Of course, in theory, what I just wrote does not make any sense: the EU, contrary to the US or Germany, does not benefit from sovereignty. Its powers depend on what its sovereign Member States agree to delegate to Brussels. And what powers the Member States delegate, they have the full capacity to take them back should they wish it so.

    But in practical terms, I think the distinction is less clear, and I think it’s interesting to consider that. For the present, and for the future.

  3. #3 by Tobias Thienel on 20 July 2010 - 18:32


    Thank you again. I’m glad we are not in disagreement, and I very much see the value of your comparison between the EU and the U.S. in practical terms. I absolutely agree that life on the federal level of a federal system with strong states is a lot like life at the EU level. Both must be careful not to overstep their powers, and whether their overall polity (the state as such, in the case of the U.S.) enjoys full compétence de la compétence is nothing to the point.

    As for my use of French terms, I’m not entirely sure the phrases of the pouvoir constituant and the pouvoir constitué are used in English discourse, but they certainly are in the German literature and case-law, if only in that relating to the ‘eternity clause’ of Article 79 (3) of the constitution. I certainly can’t think of any English (or German) phrases to express the same concepts as elegantly as the French words do.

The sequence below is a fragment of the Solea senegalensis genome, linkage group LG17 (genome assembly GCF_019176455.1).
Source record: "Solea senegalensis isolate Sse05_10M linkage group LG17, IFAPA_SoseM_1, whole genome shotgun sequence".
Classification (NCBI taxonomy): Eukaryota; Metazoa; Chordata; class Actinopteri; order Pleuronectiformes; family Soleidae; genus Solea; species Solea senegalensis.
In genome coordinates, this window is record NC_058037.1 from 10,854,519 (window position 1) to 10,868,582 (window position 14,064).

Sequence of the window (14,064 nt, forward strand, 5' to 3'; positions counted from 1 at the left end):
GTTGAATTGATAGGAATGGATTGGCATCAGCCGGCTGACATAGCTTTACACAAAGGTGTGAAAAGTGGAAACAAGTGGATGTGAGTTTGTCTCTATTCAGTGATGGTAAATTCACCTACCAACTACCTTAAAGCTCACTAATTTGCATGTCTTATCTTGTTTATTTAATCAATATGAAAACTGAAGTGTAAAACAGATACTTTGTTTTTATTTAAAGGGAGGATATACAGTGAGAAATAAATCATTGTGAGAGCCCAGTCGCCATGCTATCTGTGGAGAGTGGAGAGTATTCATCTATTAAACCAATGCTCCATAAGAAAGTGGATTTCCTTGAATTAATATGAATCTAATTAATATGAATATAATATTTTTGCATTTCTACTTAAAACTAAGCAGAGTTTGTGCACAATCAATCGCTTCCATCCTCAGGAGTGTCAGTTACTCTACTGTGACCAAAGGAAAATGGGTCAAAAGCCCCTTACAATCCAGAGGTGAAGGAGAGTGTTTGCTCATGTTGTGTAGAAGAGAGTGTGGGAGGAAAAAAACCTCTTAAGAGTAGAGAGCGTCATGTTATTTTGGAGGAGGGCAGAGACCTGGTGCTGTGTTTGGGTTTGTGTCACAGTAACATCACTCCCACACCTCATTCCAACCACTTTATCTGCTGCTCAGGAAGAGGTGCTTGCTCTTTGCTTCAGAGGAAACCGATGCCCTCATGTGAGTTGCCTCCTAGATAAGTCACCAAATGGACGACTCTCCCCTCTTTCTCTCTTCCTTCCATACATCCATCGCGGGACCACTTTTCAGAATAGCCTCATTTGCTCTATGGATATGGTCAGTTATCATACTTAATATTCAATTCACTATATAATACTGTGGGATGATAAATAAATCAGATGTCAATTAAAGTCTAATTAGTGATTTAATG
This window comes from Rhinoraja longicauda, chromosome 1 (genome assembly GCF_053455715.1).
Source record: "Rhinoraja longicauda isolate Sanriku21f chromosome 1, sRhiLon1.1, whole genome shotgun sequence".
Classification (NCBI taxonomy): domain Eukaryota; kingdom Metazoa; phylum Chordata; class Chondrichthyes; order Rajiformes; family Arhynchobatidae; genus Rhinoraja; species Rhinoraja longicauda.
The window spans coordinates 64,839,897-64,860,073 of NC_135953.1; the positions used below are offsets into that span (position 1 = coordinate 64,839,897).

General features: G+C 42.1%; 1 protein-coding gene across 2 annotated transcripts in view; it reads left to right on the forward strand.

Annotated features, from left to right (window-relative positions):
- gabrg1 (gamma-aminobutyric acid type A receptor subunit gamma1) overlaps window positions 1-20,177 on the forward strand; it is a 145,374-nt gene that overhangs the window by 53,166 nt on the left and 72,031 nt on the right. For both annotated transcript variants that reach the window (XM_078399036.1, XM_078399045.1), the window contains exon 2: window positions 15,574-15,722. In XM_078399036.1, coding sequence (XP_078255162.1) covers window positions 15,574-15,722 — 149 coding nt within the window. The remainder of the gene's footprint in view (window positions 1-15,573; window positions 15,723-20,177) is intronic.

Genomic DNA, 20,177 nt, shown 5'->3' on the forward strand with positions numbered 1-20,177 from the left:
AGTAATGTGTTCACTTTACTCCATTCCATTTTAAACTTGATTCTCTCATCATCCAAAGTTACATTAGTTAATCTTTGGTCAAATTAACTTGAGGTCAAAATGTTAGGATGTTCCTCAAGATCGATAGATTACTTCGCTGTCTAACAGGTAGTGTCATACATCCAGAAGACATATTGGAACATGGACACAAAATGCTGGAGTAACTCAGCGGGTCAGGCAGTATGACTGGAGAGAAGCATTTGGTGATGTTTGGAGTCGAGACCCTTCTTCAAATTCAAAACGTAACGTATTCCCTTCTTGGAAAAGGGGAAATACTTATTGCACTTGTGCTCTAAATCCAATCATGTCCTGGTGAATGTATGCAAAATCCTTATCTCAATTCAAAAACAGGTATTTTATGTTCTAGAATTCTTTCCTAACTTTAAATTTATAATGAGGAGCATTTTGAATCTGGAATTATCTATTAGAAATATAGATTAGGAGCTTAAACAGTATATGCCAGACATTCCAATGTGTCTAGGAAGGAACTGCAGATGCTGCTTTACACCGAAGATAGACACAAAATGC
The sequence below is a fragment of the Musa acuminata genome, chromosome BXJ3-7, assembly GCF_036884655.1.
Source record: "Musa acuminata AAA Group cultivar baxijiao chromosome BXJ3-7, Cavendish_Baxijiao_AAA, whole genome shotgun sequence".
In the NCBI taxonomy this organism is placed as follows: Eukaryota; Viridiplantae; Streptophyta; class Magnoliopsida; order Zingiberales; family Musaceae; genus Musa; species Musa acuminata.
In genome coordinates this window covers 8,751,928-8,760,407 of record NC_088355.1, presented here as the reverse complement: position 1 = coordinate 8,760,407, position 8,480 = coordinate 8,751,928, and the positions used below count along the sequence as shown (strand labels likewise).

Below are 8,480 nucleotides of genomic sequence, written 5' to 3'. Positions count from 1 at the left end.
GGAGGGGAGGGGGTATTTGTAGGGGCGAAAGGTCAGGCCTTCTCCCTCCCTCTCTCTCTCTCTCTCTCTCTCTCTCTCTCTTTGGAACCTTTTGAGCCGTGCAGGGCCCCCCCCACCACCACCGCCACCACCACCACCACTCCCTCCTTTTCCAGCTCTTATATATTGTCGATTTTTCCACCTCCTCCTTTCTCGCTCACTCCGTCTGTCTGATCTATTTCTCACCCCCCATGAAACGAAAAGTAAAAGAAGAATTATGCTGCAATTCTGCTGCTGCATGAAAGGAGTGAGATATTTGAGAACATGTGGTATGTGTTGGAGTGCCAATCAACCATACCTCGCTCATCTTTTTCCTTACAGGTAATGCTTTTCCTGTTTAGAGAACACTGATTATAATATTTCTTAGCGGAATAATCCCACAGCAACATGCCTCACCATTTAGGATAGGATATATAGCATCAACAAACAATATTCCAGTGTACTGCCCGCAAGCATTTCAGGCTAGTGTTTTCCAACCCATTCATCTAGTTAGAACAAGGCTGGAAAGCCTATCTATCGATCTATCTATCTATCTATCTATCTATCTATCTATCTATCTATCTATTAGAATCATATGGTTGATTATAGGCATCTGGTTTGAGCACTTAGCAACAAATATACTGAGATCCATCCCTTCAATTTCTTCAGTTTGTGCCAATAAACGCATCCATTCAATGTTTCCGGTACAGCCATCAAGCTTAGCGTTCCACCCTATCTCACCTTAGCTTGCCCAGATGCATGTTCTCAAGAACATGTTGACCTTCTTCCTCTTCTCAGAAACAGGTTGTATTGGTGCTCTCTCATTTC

As for ‘souverainisme’, I’m not quite sure what that is, but I do recall reading the word ‘sovereigntism’ (cf BR Roth, ‘Anti-sovereigntism, liberal messianism and excesses in the drive against impunity’, Finnish YIL 12 (2001), 17-45). That’s pretty much the same word, so I’m not going to venture into the whole issue about the relative beauty of languages by commenting on the elegance of either word…

    By the way, Kompetenz-Kompetenz is spelled with two capital K’s. In German, every noun begins with a capital letter. Also by the way: I see that you speak of ‘compétence sur la compétence’, not ‘de la compétence’. I’ve usually read it in the latter form. Is the former the more common French expression?

  4. #4 by Xavier Rauscher on 20 July 2010 - 18:47


    Thank you for correcting my German. I do not speak German at all, but it is a language I must learn at the first occasion I have. And thank you for reminding me of the word “polity”, which I had forgotten, but is very useful when talking about the EU (among others).

    Souverainisme is a political school of thought that believes in a Europe of Nations. Les Souverainistes are the fierce opponents of European Federalists. I’m not sure there’s a word for it in English. After all, in the UK, souverainisme is so mainstream I’m not sure it needs a specific name.

    As for “compétence de la compétence” or “compétence sur la compétence”, I’ve encountered both phrases. The litteral translation of these are respectively “competence of the competence” and “competence on competence”, but it amounts to the same thing. As you know, it can apply to a sovereignty as well as the power of a jurisdiction (usually arbitral tribunals, ICTY, etc.) to determine the legality of its own creation and the extent of its power.

    I think that’s all as far as vocabulary is concerned.

    Thank you for the very interesting discussion! I am looking forward to reading more of your writings.